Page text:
SUNY Plattsburgh Roundtable Addresses Supreme Court Ethics
The SUNY Plattsburgh Institute for Ethics in Public Life recently hosted a lunch conversation, “Judicial Ethics and the Supreme Court,” featuring political science associate professor, Dr. Ray Carman, leading a conversation on the court’s recent ethics scandals.
In April, the judiciary was rocked when a succession of investigative reports by the nonprofit journalism agency ProPublica revealed that Justice Clarence Thomas benefitted financially from a longstanding personal relationship with billionaire Republican donor Harlan Crowe, a real estate magnate from Texas.
The revelations drew the Supreme Court’s ethics into question since the strict rules of the lower federal courts don’t bind the nine justices.
ProPublica’s reporting showed Thomas and his wife, Ginny, accepted lavish vacations, including rides on Crowe’s private jet and superyacht and private school tuition payments for Thomas’s nephew. The reports also showed a company owned by Crowe purchased and renovated Thomas’s childhood home, where his mother still lives.
The majority of these monetary gifts were not in Thomas’s financial disclosures.
Further investigation revealed that Crowe had purchased a house where Thomas' mother lives from the justice without it being properly disclosed and had renovated the house while allowing the Thomas’ mother to continue to live there.
Justice Neil Gorsuch has become embroiled in a property disclosure scandal of his own when it was revealed that shortly after being confirmed, a property he had been trying to sell for two years was purchased by a major law firm that routinely appears before the Supreme Court.
And most recently, it was revealed that Chief Justice John Roberts' wife had earned more than $10 million in commissions as a legal headhunter for major law firms — many of which argue before the Court — which were reported as "salary" on their taxes.
In addition to all being violations of laws regarding financial disclosure, all of these would be significant breaches of the Code of Conduct of U.S. judges if it applied to Supreme Court Justices. But it doesn't.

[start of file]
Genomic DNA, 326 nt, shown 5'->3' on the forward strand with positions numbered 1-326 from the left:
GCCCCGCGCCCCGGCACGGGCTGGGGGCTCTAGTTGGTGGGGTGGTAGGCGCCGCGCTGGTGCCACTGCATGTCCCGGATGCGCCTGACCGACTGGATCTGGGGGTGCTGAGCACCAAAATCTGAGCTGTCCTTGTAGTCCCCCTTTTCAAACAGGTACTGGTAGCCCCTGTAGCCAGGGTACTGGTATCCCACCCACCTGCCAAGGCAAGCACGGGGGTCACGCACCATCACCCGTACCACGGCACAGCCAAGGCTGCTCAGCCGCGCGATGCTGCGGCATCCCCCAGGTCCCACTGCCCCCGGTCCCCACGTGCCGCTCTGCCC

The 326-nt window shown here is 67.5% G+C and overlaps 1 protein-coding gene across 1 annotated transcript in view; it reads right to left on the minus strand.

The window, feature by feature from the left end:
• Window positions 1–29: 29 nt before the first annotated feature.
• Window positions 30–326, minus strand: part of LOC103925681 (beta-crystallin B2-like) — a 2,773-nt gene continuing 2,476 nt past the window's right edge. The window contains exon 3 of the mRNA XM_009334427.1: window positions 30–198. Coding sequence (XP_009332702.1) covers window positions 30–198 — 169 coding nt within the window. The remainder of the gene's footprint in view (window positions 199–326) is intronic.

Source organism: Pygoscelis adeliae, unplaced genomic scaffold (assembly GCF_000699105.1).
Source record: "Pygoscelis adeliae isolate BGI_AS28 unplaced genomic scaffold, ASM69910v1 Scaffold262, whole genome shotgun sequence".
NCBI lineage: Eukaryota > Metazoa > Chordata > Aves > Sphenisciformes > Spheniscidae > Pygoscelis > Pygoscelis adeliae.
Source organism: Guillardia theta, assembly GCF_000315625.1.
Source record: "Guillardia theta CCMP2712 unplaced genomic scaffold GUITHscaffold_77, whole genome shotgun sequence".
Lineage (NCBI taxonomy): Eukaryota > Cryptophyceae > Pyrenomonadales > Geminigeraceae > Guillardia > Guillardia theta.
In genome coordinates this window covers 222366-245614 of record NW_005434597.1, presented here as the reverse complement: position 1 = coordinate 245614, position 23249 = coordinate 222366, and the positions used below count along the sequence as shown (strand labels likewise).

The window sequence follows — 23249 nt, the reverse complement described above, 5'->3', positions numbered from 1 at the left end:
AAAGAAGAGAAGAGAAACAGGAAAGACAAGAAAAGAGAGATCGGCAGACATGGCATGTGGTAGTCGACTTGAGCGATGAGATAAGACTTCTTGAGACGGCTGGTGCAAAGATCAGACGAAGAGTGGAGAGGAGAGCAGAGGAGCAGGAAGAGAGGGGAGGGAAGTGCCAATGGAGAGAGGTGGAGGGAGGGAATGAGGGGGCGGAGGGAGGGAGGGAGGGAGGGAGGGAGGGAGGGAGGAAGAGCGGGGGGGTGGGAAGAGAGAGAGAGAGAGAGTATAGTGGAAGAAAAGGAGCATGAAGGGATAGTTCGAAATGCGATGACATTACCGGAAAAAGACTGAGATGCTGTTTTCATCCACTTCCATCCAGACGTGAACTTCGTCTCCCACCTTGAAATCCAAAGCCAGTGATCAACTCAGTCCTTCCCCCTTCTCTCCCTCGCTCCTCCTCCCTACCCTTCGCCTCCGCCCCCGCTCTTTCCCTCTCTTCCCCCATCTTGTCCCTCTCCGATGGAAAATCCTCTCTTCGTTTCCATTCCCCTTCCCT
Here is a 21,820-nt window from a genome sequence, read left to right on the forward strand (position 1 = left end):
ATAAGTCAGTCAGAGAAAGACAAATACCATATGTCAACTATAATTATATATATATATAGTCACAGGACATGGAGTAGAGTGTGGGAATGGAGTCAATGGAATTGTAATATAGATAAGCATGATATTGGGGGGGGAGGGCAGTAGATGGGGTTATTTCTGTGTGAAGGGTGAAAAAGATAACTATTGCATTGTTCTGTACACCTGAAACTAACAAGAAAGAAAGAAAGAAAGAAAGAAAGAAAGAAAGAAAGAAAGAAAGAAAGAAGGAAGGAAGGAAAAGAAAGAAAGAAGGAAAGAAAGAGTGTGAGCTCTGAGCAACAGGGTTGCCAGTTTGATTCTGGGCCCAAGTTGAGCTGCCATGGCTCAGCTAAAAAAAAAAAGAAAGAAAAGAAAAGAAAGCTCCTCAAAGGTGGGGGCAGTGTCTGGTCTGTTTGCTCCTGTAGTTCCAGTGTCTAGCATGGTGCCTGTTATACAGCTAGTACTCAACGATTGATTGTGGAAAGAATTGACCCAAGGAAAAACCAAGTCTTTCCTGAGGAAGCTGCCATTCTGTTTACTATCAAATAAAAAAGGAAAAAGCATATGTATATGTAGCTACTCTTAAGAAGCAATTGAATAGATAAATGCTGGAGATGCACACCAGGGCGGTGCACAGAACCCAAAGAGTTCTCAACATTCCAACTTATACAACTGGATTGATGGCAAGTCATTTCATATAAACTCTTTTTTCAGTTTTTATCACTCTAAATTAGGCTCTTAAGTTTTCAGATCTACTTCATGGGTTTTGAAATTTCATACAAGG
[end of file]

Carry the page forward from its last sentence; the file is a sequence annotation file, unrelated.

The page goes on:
‘Crisis of Faith’
“When I was studying the courts in undergrad and grad school and even early on in teaching, the legitimacy of the Supreme Court wasn’t something I ever questioned,” Carman said to the group at the conference table in the Ethics Institute in Hawkins Hall and others listening via Zoom.
Carman said much of the activity on the court since Justice Antonin Scalia’s death in 2016 has caused him to question the court’s legitimacy “and when you’re questioning something that like and that’s what you’re teaching, it can be a struggle to set that aside, to not have a crisis of faith.”
Future New York State Trooper
Students, faculty, staff and members of the larger community asked Carman questions after his presentation.
One of them was Matthew Foy of Floral Park on Long Island, a criminal justice major with a legal studies minor who graduated last month.
“This is normally something that really interests me and also why I got into criminal justice,” Foy said. Foy said he had taken the exams and is waiting to attend the police academy on his way to becoming a New York state trooper.
“I have a few family members in law enforcement, and I’ve seen the climate around law enforcement in general. I wanted to change that,” he said. “It’s a challenging, hard job that I wanted to take on. I know I can do it as well as hopefully make a difference in people’s lives for the better.”
Carman said that part of the difficulty with these recent ethical quandaries is that even those who have studied the courts their entire careers don’t have a good answer for how to address the issues.
“Sometimes students will ask me: ‘What’s the solution, what’s the answer?’ And I’m just like ‘I don’t know. I can give you a ton of answers, but none of them are going to happen.’ So, I don’t know what to do, so it can be a challenge both personally and in terms of my classes,” Carman said.
Court Controversies from History
Thomas Moran ’69, who retired in 2016 after four decades working in administration at the college and founded the ethics institute in 1999, spoke through the Zoom feed about previous Supreme Court controversies including Franklin D. Roosevelt’s disdain for the court after they struck down several aspects of the New Deal and Abraham Lincoln accusing the chief justice of a conspiracy with other government officials to preserve slavery.
But as far as ethics questions similar to current concerns, “the only other case that I can think of like the current Thomas case is the one with Abe Fortas in the late 1960s,” Moran said.
While a justice, Fortas took funds equivalent to about $160,000 in today’s dollars from a foundation of a Wall Street financier and friend. The agreement was for Fortas to offer advice and, in return, he would receive payments annually for life.
“In looking back at him, he resigned in facing the same kind of criticism that Thomas is now facing. It strikes me, especially in retrospect, as a grace note that solved our dilemma that we’re talking about by placing the burden on the goodwill of the justices to protect their own institution.”
Lunch colloquies hosted by the Institute for Ethics in Public Life are free and open to the public.
— Story, Photos by Assistant Director Communications Felicia Krieg
Dr. Thomas Moran Photo Provided